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Australasian Human Research Ethics Consultancy Services Pty Ltd (AHRECS)

A randomized trial of a lab-embedded discourse intervention to improve research ethics – PNAS ( Dena K. Plemmons, et al | January 2020)0

Posted by Admin in on March 4, 2020
 

Significance
The ethical practice of research requires researchers to give reasons and justifications for their actions, both to the other members of their research team as well as to external audiences. We developed a project-based training curriculum intended to make ethics discourse a routine practice in university science and engineering laboratories. Here, we report the results of a randomized control trial implemented among science and engineering laboratories in two research-intensive institutions. We demonstrate that, compared with the control laboratories, treatment laboratory members perceived improvements in the quality of discourse on research ethics within their laboratories as well as enhanced awareness of the relevance and reasons for that discourse for their work as measured in surveys administered 4 mo after the intervention.

Abstract

An interesting, hands-on and open access discussion about research integrity training in laboratory settings.

We report a randomized trial of a research ethics training intervention designed to enhance ethics communication in university science and engineering laboratories, focusing specifically on authorship and data management. The intervention is a project-based research ethics curriculum that was designed to enhance the ability of science and engineering research laboratory members to engage in reason giving and interpersonal communication necessary for ethical practice. The randomized trial was fielded in active faculty-led laboratories at two US research-intensive institutions. Here, we show that laboratory members perceived improvements in the quality of discourse on research ethics within their laboratories and enhanced awareness of the relevance and reasons for that discourse for their work as measured by a survey administered over 4 mo after the intervention. This training represents a paradigm shift compared with more typical module-based or classroom ethics instruction that is divorced from the everyday workflow and practices within laboratories and is designed to cultivate a campus culture of ethical science and engineering research in the very work settings where laboratory members interact.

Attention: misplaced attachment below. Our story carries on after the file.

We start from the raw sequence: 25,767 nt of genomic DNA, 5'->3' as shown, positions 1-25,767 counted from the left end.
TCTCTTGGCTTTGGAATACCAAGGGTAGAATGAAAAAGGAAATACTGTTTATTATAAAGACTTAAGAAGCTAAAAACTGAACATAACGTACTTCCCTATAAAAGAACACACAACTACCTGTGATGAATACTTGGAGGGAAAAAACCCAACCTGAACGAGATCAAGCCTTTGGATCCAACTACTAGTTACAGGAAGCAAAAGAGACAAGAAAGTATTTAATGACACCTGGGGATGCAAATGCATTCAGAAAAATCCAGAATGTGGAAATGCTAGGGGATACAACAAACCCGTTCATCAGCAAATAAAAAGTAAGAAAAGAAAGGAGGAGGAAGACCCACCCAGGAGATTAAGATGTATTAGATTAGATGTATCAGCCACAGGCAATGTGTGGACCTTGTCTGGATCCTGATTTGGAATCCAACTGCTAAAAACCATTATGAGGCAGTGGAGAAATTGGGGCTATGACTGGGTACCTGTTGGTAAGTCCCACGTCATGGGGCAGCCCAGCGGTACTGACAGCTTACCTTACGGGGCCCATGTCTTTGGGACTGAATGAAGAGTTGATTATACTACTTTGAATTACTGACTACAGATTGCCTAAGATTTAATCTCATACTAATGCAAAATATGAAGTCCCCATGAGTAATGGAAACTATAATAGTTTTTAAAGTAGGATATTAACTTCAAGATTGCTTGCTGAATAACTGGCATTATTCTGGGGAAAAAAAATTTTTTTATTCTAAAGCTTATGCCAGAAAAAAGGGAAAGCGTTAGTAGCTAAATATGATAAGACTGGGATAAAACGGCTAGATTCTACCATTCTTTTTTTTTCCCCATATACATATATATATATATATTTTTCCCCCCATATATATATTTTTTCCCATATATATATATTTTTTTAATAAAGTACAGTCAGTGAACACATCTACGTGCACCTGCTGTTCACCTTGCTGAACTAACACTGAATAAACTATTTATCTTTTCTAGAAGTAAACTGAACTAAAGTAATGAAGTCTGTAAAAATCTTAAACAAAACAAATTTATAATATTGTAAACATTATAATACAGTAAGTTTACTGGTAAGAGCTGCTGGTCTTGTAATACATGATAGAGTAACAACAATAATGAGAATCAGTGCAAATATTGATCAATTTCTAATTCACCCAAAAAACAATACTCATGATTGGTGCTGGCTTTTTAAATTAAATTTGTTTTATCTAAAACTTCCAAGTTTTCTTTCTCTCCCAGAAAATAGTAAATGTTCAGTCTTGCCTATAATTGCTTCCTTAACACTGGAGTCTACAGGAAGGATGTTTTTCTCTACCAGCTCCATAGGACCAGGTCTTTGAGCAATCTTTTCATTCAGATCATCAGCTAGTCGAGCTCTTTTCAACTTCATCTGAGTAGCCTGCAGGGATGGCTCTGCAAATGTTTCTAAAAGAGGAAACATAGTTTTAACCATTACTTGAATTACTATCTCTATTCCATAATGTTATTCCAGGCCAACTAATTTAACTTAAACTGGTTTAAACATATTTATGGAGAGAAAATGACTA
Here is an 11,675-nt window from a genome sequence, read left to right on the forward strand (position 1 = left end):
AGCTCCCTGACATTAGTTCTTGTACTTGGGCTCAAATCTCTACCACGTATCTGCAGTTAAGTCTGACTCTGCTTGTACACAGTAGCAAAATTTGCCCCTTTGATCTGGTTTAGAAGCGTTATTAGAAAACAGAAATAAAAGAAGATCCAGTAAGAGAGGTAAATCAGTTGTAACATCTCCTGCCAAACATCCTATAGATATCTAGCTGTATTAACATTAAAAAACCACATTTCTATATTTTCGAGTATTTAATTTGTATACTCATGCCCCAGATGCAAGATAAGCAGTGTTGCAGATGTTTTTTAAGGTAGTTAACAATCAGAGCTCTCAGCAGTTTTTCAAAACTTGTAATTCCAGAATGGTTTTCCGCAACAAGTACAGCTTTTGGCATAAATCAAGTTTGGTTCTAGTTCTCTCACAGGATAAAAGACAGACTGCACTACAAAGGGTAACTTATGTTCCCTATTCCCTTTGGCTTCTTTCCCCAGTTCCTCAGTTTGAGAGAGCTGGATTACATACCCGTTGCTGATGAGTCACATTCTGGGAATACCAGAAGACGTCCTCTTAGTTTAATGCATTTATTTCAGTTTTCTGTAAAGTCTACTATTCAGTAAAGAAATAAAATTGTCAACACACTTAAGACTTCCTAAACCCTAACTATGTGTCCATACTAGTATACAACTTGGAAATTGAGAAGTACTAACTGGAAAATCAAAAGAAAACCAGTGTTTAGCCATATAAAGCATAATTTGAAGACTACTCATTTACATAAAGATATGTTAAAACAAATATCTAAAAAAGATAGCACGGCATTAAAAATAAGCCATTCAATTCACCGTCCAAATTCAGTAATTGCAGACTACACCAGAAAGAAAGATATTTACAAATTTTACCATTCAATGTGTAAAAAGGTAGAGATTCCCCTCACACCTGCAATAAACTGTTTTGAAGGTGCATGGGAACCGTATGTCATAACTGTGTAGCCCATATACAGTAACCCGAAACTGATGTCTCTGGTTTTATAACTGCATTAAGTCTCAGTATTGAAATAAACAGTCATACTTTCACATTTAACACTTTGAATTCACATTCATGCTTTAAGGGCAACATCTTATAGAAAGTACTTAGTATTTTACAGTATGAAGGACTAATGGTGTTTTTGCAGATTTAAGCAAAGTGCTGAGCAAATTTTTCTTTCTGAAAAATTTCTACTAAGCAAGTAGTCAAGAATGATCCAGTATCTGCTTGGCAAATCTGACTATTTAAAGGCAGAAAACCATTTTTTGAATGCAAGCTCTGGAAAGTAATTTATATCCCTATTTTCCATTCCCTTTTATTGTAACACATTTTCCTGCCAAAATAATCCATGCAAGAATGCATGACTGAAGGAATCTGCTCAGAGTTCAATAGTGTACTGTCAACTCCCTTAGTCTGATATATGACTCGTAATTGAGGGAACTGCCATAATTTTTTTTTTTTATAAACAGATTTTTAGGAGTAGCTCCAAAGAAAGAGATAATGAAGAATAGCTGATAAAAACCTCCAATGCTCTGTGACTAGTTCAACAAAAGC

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Keywords
research ethics, randomized trial, authorship, data management

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(Europe) Science shouldn’t be for sale – we need reform to industry-funded studies to keep people safe – The Guardian (Carey Gillam0

Posted by Admin in on March 3, 2020
 

We must be able to trust the integrity of scientific research as we work to protect our families and our planet

Not again. News out of Europe last week revealed that more than 20 scientific studies submitted to regulators to prove the safety of the popular weedkilling chemical glyphosate came from a large German laboratory that has been accused of fraud and other wrongdoing.

The issues in play here are not abstract or hypothetical.  They touch on public safety and the public’s faith in science.

The findings come amid global debate over whether or not glyphosate causes cancer and other health problems and if regulators and chemical companies proclaiming the chemical’s safety actually have credible science on their side.Amid a government investigation into the Laboratory of Pharmacology and Toxicology (LPT), investigators representing three European non-profit consumer advocacy groups are raising concerns about the validity of the glyphosate studies generated by the Hamburg facility. No significant concerns with glyphosate were found, according to the tests, three of which looked for glyphosate-related mutagenicity. Monsanto and other chemical companies needed those studies and others to submit to regulators in order to obtain re-approval to sell glyphosate herbicide products in Europe.